: $1.29 — Serious restraint here.  I could eat 2+ cucumbers a day in the summer if I let myself.  Actually, I don’t know why I don’t let myself.  More cucumbers to come in the future.
: $4.47
yellow onion
: $1.71
green beans
: $3.65 — Just wait.
: $0.99 — Yum.
yellow bell pepper
: $1.32
butter lettuce
: $1.99 
stew meat: $5.29 — Stew in the summer? Hey, when you live in a basement, anything goes

TOTAL: $34.99

Unfortunately I have zero pictures to account for this, but am proud to discover that July came in fantastically under-budget, even accounting for all our groceries at String Summit last weekend, wherein Jesse and I prepped a whole bunch of superdelicious food so we wouldn’t even have to think about it when it came time to eat a hearty meal in between the music — including bell pepper & chicken masala, and some intense smoked gouda-ham-broccoli-mushroom mac & cheese.  I’m pretty confident that after another month or two my grocery costs will have averaged back out to my goal!

In any case, looking ahead to this week, I know it’s going to be a busy one, and I was clearly craving green, green, green, so here’s what I came up with:

For starters, an Asian green bean salad.  Simple, simple, simple.  I saw that the green beans were finally from California so I scooped up a whole bunch, and trimmed the ends off with scissors.  

That there is a handful of Trader Joe’s Thai Lime & Chili Cashews.

I heated up some olive oil over medium-high heat, and threw in the green beans, whole.  I like them charred, like they just came off the grill, so I let them cook for about ten minutes or so until they’re just barely still crunchy, seasoning them with salt and nutritional yeast as they cook.  

These beans are so delicious they could totally just be eaten as-is, but for some extra oomph, I tossed them in a bowl with the chopped up cashews, and a dressing made from the Asian triumvirate of sesame oil, rice wine vinegar, and soy sauce.  

These are delicious both hot or chilled, so I munched on some while I cooked, and then saved the rest to refrigerate and bring to work — leaving a hefty enough portion to last me at least two lunches this week!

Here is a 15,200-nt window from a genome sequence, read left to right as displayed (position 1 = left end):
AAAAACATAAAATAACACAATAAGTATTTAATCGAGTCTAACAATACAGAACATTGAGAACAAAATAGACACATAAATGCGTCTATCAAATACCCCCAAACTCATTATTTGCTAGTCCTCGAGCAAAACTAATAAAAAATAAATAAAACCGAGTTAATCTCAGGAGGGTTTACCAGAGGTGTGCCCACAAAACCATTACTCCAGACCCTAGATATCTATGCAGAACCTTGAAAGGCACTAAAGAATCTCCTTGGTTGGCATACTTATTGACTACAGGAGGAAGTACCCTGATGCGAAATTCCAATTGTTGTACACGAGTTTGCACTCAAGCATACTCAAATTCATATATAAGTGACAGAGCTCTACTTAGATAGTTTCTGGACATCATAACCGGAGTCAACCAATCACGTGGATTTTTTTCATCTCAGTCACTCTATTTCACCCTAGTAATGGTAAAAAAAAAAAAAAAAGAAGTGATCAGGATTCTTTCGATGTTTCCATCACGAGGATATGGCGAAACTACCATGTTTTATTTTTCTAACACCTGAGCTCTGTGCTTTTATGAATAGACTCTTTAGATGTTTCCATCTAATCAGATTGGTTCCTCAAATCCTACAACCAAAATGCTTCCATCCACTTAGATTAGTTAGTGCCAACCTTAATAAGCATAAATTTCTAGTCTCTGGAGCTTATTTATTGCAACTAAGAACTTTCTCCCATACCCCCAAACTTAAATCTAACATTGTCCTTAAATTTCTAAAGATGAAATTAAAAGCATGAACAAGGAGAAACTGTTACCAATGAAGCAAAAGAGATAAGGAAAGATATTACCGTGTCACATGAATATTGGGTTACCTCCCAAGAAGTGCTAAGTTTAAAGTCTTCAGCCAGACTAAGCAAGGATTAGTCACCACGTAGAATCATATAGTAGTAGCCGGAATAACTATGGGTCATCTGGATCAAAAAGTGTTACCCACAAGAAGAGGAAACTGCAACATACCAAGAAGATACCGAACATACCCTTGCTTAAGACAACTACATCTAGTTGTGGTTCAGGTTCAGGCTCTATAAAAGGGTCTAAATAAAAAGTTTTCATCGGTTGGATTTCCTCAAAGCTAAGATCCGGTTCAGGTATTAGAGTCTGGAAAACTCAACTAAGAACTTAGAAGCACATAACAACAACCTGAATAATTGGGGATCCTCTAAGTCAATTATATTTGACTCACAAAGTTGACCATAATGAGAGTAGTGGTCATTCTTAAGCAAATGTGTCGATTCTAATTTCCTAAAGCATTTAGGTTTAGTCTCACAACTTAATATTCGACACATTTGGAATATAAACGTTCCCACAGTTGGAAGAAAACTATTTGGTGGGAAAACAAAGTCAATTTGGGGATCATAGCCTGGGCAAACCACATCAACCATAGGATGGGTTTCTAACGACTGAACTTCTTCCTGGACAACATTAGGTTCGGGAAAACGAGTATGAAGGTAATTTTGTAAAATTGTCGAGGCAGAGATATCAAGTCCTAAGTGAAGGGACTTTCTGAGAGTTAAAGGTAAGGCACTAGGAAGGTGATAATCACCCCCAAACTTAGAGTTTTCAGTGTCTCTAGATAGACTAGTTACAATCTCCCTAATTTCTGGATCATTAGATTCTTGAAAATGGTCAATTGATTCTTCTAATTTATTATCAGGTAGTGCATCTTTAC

Especially in the summer, my favorite super quick and easy go-to dish for multiple lunches is pasta salad.

As noted, I’ve been craving arugula like crazy lately, so I started with a bunch of that.  There are few veggies in this world that I have the patience to de-stem and wash (hence all the bulk spinach you see in my grocery lists; the fact that New Seasons has pre-washed-and-trimmed spinach that you can buy by the handful makes it my favorite grocery store, hands down), but in this moment, arugula was one of them.

I chopped this up first and started with it in the big bowl before the pasta, because I wanted the heat from the cooked pasta to wilt it just perfectly.

Mission accomplished.

Super simple dressing here — some Classico pesto right out of the jar, and a few spoonfuls of TJ’s olive tapenade.

And then just a dash of apple cider vinegar and some salt!

I also noticed these adzuki beans in the bulk aisle the other day.  I have no idea what they are, but now that I’ve eaten about a third of this salad already, I think I’ll soak and boil them up, add them in, and see what happens.

Thai Steak Salad

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This is one of my favorite make-ahead dishes for the week, a huge Thai noodle salad with some yummy protein and a crunchy vegetable — so easy to make ahead of time, en masse, and the dressing for it just makes the meal even tangier and sweeter the longer you let it marinate.

I rarely actually use steak as I think you traditionally find when you order this at a restaurant, but every once in awhile a nice looking cut of meat goes on sale at New Seasons and I like to snatch it up even if I don’t have immediate plans for it (let’s be honest, I totally don’t know how to cook meat, other than in stew) and freeze it until inspiration strikes.